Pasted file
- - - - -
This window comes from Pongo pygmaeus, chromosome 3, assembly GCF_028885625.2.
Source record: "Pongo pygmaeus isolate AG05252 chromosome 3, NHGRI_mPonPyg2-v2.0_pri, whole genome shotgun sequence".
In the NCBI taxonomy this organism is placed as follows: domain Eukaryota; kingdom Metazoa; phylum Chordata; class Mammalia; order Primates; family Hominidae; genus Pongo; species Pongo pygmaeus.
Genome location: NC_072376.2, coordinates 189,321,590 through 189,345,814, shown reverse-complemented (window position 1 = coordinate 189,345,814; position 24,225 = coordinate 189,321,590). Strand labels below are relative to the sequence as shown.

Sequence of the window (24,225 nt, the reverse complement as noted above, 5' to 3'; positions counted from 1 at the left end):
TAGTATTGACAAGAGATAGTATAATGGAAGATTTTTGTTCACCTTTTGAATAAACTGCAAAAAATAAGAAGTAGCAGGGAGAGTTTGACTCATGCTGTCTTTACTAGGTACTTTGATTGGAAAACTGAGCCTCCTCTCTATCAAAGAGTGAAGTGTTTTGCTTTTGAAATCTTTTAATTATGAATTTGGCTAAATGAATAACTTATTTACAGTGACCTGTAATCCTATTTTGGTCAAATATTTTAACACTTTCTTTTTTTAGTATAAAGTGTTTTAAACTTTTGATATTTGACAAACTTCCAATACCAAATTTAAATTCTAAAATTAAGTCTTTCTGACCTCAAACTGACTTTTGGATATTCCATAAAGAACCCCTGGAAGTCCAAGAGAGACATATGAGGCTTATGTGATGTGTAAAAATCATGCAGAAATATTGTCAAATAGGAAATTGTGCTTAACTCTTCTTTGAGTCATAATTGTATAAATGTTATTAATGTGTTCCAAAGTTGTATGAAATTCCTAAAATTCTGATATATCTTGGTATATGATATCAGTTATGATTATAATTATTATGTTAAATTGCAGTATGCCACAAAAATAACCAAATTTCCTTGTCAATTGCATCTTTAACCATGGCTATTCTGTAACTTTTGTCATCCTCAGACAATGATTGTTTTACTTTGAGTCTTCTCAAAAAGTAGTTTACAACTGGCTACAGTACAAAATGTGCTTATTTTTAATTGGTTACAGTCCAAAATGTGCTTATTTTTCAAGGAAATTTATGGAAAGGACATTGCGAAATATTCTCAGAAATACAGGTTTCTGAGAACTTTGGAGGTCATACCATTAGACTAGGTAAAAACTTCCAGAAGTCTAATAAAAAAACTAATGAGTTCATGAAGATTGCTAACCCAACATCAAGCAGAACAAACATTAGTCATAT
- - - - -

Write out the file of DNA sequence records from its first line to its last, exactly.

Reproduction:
This window comes from Pongo pygmaeus, chromosome 3, assembly GCF_028885625.2.
Source record: "Pongo pygmaeus isolate AG05252 chromosome 3, NHGRI_mPonPyg2-v2.0_pri, whole genome shotgun sequence".
In the NCBI taxonomy this organism is placed as follows: domain Eukaryota; kingdom Metazoa; phylum Chordata; class Mammalia; order Primates; family Hominidae; genus Pongo; species Pongo pygmaeus.
Genome location: NC_072376.2, coordinates 189,321,590 through 189,345,814, shown reverse-complemented (window position 1 = coordinate 189,345,814; position 24,225 = coordinate 189,321,590). Strand labels below are relative to the sequence as shown.

Sequence of the window (24,225 nt, the reverse complement as noted above, 5' to 3'; positions counted from 1 at the left end):
TAGTATTGACAAGAGATAGTATAATGGAAGATTTTTGTTCACCTTTTGAATAAACTGCAAAAAATAAGAAGTAGCAGGGAGAGTTTGACTCATGCTGTCTTTACTAGGTACTTTGATTGGAAAACTGAGCCTCCTCTCTATCAAAGAGTGAAGTGTTTTGCTTTTGAAATCTTTTAATTATGAATTTGGCTAAATGAATAACTTATTTACAGTGACCTGTAATCCTATTTTGGTCAAATATTTTAACACTTTCTTTTTTTAGTATAAAGTGTTTTAAACTTTTGATATTTGACAAACTTCCAATACCAAATTTAAATTCTAAAATTAAGTCTTTCTGACCTCAAACTGACTTTTGGATATTCCATAAAGAACCCCTGGAAGTCCAAGAGAGACATATGAGGCTTATGTGATGTGTAAAAATCATGCAGAAATATTGTCAAATAGGAAATTGTGCTTAACTCTTCTTTGAGTCATAATTGTATAAATGTTATTAATGTGTTCCAAAGTTGTATGAAATTCCTAAAATTCTGATATATCTTGGTATATGATATCAGTTATGATTATAATTATTATGTTAAATTGCAGTATGCCACAAAAATAACCAAATTTCCTTGTCAATTGCATCTTTAACCATGGCTATTCTGTAACTTTTGTCATCCTCAGACAATGATTGTTTTACTTTGAGTCTTCTCAAAAAGTAGTTTACAACTGGCTACAGTACAAAATGTGCTTATTTTTAATTGGTTACAGTCCAAAATGTGCTTATTTTTCAAGGAAATTTATGGAAAGGACATTGCGAAATATTCTCAGAAATACAGGTTTCTGAGAACTTTGGAGGTCATACCATTAGACTAGGTAAAAACTTCCAGAAGTCTAATAAAAAAACTAATGAGTTCATGAAGATTGCTAACCCAACATCAAGCAGAACAAACATTAGTCATAT